CHICAGO — Six months after first announcing a deal, bankrupt Detroit is still struggling to secure a key debtor-in-possession loan with Barclays.

The city on March 6 filed a request asking U.S. Bankruptcy Judge Steven Rhodes to approve the $120 million loan with Barclays. It's the latest in a series of proposed loans from the bank, now smaller in size — down from $350 million — and using new collateral, among other changes.

Several major creditors, including a group of European banks, a bond insurer and Detroit's two retirement systems, quickly challenged the loan in new court briefs filed Thursday and Friday.

The creditors argue that the city's latest court filings lack important information about the new loan, including its interest rates and other terms.

The Detroit City Council approved the deal by a vote of 6-3 late Friday. A vote scheduled for earlier Friday was postponed after the council complained it had received insufficient information.

The council's approval is not required for the loan. Rhodes and the state's emergency loan board both need to sign off on it. Detroit emergency manager Kevyn Orr says the loan is crucial to the city's recovery because it will provide initial financing for badly needed service upgrades.

The European banks, which hold Detroit's pension certificates, joined by Syncora Guarantee Inc. as well as the city's retirement systems, asked the court to force the city to provide more information about the loan, including fees and costs, the interest rate, whether it's subject to market-flex provisions and whether the Detroit sought alternate bids.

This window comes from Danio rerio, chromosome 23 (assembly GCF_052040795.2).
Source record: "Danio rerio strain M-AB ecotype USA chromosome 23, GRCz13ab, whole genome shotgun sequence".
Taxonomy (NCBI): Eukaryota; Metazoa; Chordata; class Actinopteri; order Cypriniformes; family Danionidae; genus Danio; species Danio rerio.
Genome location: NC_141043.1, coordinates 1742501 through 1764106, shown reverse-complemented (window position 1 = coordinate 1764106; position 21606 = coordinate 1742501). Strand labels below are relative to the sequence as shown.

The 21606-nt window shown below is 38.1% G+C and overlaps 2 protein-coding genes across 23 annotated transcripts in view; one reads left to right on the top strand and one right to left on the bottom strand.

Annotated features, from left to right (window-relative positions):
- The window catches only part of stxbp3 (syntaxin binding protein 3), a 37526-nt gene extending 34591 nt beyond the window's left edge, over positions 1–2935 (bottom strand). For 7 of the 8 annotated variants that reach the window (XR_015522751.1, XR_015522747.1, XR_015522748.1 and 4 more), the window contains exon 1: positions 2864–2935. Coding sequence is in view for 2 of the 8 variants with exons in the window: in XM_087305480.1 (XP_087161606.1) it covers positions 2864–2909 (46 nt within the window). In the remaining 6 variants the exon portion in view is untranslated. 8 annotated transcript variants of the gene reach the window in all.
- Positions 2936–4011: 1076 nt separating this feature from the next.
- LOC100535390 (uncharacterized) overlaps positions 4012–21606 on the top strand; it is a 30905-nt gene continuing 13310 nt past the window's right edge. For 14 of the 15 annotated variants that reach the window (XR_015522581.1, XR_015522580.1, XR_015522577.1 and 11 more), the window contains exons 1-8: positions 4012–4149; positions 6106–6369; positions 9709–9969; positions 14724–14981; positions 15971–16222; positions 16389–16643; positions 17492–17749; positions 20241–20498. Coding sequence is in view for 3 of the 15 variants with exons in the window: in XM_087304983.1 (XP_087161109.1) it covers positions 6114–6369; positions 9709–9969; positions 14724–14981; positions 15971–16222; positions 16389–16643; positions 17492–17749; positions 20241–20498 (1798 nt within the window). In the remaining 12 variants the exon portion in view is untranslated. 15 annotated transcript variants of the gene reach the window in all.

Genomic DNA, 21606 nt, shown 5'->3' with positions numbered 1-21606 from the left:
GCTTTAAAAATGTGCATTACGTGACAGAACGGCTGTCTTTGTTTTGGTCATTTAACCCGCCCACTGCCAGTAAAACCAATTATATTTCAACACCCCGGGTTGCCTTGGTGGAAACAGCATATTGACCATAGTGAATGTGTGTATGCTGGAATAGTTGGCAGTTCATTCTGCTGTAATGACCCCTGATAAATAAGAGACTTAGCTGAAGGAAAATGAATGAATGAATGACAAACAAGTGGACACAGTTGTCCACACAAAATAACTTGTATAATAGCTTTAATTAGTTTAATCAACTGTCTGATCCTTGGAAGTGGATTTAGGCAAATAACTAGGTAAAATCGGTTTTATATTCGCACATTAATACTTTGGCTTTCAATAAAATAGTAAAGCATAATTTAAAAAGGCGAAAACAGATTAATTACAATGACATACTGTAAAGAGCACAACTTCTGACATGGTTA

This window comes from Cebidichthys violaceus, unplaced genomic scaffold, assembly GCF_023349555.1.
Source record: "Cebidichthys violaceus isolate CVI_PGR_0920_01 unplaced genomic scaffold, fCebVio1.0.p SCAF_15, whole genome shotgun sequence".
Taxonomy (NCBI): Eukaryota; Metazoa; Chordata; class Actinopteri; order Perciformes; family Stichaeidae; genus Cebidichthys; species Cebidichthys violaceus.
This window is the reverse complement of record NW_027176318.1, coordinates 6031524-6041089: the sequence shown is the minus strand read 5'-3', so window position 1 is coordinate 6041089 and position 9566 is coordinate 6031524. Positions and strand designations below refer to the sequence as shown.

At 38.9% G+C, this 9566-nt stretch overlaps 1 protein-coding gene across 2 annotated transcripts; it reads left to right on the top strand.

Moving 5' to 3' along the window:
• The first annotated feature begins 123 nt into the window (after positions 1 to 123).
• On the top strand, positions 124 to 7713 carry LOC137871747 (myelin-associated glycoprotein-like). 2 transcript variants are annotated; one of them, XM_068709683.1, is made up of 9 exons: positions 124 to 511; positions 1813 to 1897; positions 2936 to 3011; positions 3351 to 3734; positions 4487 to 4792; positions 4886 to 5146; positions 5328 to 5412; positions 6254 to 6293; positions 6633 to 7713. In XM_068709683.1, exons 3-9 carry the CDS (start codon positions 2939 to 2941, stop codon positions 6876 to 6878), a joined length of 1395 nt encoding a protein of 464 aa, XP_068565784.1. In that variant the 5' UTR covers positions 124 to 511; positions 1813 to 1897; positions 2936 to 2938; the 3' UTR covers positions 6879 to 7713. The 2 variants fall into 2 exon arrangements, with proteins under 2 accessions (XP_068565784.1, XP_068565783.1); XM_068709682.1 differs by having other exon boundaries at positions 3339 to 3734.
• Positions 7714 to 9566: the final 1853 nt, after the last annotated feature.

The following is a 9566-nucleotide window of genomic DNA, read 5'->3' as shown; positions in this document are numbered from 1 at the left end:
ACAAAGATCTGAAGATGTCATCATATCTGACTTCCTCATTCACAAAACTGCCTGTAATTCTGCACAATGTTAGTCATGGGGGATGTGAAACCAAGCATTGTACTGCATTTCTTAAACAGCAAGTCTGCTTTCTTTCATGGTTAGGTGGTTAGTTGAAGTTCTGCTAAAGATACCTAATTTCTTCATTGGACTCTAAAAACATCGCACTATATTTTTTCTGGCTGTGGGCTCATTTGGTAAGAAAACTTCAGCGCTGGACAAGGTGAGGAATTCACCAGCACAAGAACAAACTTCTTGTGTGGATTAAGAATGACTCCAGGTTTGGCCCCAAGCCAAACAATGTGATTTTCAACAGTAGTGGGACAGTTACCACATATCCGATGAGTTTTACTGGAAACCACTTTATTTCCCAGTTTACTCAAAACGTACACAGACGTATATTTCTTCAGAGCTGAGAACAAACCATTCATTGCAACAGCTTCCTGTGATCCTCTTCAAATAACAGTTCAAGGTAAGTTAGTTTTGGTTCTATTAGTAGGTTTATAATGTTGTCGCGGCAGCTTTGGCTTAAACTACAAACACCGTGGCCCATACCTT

"The city cannot implicitly rely on its investigation last August and September that led to Barclays being selected as a lender of $350 million," the creditors argue in the filing.

The challengers also note that Barclays agreed to reduce by $1 million in its initial fee of $4.35 million, which the city already paid to the bank, in light of the loan's reduced size. But "this commitment fee is actually an even larger percentage of the financing's principal balance, which matures only five months from now," the creditors argue.

"The city should be required to seek authorization of such new loans by filing a new motion, providing creditors and parties in interest with all of the material terms of the new loan and a complete set of the loan documents," their objection said.

The terms of the deal call for the city to pay an interest rate based on the London Interbank Offered Rate plus 3.5%, with 3% market flex built in. Barclays plans to resell the debt after the deal closes.

The interest-rate and market-flex information was not included in the city's court documents, and was available to the press only from Orr's spokesman.

Detroit first reached an agreement with Barclays last October, for a $350 million DIP loan that would have financed the service upgrades as well as a termination payment on interest-rate swaps.

Rhodes in January rejected the swaps settlement and approved the $120 million conditionally, warning that the city needs to be cautious about pledging its casino revenues. Rhodes' ruling sent Detroit and Barclays back to the negotiating table.

The new deal drops a pledge of casino revenues and instead pledges income taxes and proceeds from future asset sales.

Along with Syncora, the banks filing the motion are: Hypothekenbank Frankfurt AG; Hypothekenbank Frankfurt International SA; Erste Europaische Pfandbrief-und Kommunalkreditbank Aktiengesellschaft in Luxemburg SA; FMS Wertmanagement AorR; and Wilmington Trust, NA.

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